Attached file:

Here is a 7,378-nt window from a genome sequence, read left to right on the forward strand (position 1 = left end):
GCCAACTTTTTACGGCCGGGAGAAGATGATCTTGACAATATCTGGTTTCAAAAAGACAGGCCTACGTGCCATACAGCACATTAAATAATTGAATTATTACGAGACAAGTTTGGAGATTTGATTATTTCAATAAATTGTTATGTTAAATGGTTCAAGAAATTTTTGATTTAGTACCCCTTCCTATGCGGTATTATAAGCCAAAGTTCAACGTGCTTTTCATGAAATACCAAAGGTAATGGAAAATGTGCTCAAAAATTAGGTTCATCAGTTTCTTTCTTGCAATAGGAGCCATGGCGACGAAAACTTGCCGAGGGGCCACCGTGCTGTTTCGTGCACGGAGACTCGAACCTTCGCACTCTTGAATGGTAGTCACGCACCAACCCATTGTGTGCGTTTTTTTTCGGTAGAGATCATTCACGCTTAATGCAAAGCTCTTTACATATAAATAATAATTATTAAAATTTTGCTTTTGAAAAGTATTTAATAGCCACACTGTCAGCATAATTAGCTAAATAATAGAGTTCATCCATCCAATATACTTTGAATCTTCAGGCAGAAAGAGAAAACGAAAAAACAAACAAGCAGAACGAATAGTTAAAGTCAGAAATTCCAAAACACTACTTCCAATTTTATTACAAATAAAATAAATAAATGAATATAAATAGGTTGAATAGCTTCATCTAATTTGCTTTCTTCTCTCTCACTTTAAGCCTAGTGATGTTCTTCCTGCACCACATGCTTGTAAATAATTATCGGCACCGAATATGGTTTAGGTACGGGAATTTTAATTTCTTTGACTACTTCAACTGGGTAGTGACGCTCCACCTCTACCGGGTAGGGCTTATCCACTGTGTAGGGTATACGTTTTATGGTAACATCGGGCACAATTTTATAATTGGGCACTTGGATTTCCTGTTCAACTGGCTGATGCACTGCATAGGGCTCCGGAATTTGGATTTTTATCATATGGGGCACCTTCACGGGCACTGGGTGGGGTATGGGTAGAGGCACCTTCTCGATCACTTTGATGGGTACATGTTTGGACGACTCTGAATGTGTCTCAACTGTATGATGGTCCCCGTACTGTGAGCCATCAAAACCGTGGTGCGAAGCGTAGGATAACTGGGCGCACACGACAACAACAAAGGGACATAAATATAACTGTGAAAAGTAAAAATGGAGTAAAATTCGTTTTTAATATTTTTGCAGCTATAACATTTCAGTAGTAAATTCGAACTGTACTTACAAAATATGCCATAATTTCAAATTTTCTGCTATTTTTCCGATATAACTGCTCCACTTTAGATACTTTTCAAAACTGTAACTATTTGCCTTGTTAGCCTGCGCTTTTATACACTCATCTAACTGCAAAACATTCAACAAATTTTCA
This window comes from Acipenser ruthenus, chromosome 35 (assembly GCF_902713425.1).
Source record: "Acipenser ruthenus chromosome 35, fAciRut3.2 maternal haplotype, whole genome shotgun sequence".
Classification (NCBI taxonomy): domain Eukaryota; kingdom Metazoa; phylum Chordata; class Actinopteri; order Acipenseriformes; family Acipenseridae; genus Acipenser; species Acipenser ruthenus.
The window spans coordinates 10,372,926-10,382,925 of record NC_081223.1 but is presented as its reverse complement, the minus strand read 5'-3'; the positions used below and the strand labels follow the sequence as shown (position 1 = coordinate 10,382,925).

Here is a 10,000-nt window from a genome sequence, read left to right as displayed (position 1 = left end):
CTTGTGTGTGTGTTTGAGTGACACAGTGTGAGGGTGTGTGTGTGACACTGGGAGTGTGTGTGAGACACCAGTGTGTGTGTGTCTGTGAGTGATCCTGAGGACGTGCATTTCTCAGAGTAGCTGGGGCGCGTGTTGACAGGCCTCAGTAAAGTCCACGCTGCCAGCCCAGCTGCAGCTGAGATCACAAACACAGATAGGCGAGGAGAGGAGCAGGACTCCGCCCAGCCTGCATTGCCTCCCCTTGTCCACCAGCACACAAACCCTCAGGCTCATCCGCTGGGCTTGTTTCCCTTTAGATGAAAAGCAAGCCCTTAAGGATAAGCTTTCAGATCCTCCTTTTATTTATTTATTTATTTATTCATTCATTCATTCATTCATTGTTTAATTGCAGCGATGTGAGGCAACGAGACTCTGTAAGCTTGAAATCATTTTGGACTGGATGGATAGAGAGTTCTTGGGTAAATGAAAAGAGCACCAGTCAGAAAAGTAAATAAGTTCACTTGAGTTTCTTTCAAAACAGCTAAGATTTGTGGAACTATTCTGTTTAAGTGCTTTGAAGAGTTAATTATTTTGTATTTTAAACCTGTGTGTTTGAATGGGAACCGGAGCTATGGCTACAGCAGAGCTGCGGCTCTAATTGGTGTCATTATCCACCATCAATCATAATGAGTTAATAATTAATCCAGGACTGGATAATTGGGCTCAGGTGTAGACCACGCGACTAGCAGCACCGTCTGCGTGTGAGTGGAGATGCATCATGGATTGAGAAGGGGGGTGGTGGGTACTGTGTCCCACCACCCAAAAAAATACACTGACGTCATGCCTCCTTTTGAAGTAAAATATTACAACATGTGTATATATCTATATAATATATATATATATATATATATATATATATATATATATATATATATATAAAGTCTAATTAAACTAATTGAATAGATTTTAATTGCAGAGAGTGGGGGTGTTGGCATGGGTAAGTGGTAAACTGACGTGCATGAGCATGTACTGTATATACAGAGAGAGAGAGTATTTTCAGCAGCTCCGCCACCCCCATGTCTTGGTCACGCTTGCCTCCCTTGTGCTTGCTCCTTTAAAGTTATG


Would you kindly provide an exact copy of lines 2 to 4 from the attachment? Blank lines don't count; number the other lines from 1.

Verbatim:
GCCAACTTTTTACGGCCGGGAGAAGATGATCTTGACAATATCTGGTTTCAAAAAGACAGGCCTACGTGCCATACAGCACATTAAATAATTGAATTATTACGAGACAAGTTTGGAGATTTGATTATTTCAATAAATTGTTATGTTAAATGGTTCAAGAAATTTTTGATTTAGTACCCCTTCCTATGCGGTATTATAAGCCAAAGTTCAACGTGCTTTTCATGAAATACCAAAGGTAATGGAAAATGTGCTCAAAAATTAGGTTCATCAGTTTCTTTCTTGCAATAGGAGCCATGGCGACGAAAACTTGCCGAGGGGCCACCGTGCTGTTTCGTGCACGGAGACTCGAACCTTCGCACTCTTGAATGGTAGTCACGCACCAACCCATTGTGTGCGTTTTTTTTCGGTAGAGATCATTCACGCTTAATGCAAAGCTCTTTACATATAAATAATAATTATTAAAATTTTGCTTTTGAAAAGTATTTAATAGCCACACTGTCAGCATAATTAGCTAAATAATAGAGTTCATCCATCCAATATACTTTGAATCTTCAGGCAGAAAGAGAAAACGAAAAAACAAACAAGCAGAACGAATAGTTAAAGTCAGAAATTCCAAAACACTACTTCCAATTTTATTACAAATAAAATAAATAAATGAATATAAATAGGTTGAATAGCTTCATCTAATTTGCTTTCTTCTCTCTCACTTTAAGCCTAGTGATGTTCTTCCTGCACCACATGCTTGTAAATAATTATCGGCACCGAATATGGTTTAGGTACGGGAATTTTAATTTCTTTGACTACTTCAACTGGGTAGTGACGCTCCACCTCTACCGGGTAGGGCTTATCCACTGTGTAGGGTATACGTTTTATGGTAACATCGGGCACAATTTTATAATTGGGCACTTGGATTTCCTGTTCAACTGGCTGATGCACTGCATAGGGCTCCGGAATTTGGATTTTTATCATATGGGGCACCTTCACGGGCACTGGGTGGGGTATGGGTAGAGGCACCTTCTCGATCACTTTGATGGGTACATGTTTGGACGACTCTGAATGTGTCTCAACTGTATGATGGTCCCCGTACTGTGAGCCATCAAAACCGTGGTGCGAAGCGTAGGATAACTGGGCGCACACGACAACAACAAAGGGACATAAATATAACTGTGAAAAGTAAAAATGGAGTAAAATTCGTTTTTAATATTTTTGCAGCTATAACATTTCAGTAGTAAATTCGAACTGTACTTACAAAATATGCCATAATTTCAAATTTTCTGCTATTTTTCCGATATAACTGCTCCACTTTAGATACTTTTCAAAACTGTAACTATTTGCCTTGTTAGCCTGCGCTTTTATACACTCATCTAACTGCAAAACATTCAACAAATTTTCA
This window comes from Acipenser ruthenus, chromosome 35 (assembly GCF_902713425.1).
Source record: "Acipenser ruthenus chromosome 35, fAciRut3.2 maternal haplotype, whole genome shotgun sequence".